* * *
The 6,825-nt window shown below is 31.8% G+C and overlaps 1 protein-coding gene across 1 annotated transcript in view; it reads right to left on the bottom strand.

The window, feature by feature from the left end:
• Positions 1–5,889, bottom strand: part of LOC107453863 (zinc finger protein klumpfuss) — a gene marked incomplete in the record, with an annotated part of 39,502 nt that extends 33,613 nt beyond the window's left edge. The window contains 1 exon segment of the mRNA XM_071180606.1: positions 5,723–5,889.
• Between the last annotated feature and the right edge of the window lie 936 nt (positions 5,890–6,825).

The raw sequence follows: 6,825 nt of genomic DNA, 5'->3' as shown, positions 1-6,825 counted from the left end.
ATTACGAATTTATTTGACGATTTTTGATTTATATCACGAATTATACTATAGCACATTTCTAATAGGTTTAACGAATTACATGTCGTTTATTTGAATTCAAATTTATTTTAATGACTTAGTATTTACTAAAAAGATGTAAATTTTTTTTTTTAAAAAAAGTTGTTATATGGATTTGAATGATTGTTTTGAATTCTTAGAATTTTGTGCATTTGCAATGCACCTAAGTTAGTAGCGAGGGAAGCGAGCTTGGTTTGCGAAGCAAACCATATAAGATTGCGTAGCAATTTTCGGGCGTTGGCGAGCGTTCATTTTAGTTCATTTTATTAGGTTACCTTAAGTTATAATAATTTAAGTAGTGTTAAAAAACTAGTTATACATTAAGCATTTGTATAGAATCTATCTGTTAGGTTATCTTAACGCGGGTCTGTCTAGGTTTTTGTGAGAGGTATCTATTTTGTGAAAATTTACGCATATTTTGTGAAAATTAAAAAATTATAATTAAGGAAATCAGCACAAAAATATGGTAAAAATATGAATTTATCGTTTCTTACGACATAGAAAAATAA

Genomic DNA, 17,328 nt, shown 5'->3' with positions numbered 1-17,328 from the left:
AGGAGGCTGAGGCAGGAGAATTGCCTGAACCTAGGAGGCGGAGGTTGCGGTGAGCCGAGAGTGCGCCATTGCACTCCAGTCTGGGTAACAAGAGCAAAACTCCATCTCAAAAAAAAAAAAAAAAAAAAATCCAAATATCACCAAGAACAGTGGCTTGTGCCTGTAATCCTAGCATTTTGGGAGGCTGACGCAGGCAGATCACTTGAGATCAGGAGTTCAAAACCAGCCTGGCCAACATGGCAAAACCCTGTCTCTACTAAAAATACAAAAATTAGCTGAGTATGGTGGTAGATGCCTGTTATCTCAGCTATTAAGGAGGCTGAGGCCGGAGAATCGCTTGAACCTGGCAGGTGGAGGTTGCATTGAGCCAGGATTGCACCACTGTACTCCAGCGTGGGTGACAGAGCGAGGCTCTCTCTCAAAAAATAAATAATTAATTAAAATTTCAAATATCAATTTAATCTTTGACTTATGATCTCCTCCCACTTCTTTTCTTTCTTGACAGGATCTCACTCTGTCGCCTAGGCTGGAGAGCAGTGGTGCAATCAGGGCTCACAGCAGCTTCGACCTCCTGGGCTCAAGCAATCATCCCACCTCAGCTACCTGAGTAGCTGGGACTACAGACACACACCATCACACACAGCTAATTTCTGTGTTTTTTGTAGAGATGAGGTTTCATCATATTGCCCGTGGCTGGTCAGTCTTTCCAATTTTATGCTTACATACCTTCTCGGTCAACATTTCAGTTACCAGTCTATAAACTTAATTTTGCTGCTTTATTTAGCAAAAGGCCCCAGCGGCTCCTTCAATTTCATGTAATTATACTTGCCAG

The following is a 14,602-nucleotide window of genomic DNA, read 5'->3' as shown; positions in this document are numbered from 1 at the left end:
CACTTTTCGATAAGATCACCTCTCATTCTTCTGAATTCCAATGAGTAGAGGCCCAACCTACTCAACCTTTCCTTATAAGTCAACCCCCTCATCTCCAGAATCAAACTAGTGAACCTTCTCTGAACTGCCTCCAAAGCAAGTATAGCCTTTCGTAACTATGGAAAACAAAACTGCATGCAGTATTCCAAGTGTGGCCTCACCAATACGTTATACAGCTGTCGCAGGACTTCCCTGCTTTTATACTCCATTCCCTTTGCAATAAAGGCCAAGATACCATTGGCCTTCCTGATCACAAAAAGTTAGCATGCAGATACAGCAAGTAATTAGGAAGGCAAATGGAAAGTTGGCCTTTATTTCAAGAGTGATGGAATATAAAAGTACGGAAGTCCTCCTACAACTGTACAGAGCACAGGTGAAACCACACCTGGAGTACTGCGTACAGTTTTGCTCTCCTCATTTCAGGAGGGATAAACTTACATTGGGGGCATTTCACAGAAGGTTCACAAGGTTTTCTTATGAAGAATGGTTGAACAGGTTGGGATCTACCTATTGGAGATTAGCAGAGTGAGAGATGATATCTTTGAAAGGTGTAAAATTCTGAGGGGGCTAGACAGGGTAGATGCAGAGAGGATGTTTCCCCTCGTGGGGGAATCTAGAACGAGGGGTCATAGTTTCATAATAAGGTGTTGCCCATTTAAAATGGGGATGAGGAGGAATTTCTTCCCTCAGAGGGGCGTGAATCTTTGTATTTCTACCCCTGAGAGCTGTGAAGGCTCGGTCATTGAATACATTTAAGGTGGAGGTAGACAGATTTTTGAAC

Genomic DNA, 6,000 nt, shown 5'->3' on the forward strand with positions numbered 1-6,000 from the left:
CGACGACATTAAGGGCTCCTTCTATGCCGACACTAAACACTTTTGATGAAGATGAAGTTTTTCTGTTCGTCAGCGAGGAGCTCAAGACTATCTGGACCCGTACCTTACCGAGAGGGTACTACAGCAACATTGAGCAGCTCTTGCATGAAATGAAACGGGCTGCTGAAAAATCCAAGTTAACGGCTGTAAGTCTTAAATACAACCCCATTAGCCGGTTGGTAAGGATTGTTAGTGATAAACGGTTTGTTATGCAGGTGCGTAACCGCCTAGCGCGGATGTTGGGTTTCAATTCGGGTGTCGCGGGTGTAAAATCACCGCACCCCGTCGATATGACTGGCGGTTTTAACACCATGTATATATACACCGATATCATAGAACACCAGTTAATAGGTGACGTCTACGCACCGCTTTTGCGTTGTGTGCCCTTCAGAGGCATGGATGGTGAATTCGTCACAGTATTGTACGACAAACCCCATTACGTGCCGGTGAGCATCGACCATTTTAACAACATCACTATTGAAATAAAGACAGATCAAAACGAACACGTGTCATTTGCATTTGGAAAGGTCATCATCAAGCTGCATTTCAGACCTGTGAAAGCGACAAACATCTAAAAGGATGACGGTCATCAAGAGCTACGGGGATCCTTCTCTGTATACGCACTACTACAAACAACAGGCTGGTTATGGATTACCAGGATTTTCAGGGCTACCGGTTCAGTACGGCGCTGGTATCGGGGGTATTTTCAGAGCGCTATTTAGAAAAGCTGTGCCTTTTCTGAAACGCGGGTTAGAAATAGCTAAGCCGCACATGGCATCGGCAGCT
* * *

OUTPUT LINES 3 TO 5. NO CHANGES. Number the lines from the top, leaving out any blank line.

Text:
• Positions 1–5,889, bottom strand: part of LOC107453863 (zinc finger protein klumpfuss) — a gene marked incomplete in the record, with an annotated part of 39,502 nt that extends 33,613 nt beyond the window's left edge. The window contains 1 exon segment of the mRNA XM_071180606.1: positions 5,723–5,889.
• Between the last annotated feature and the right edge of the window lie 936 nt (positions 5,890–6,825).

The raw sequence follows: 6,825 nt of genomic DNA, 5'->3' as shown, positions 1-6,825 counted from the left end.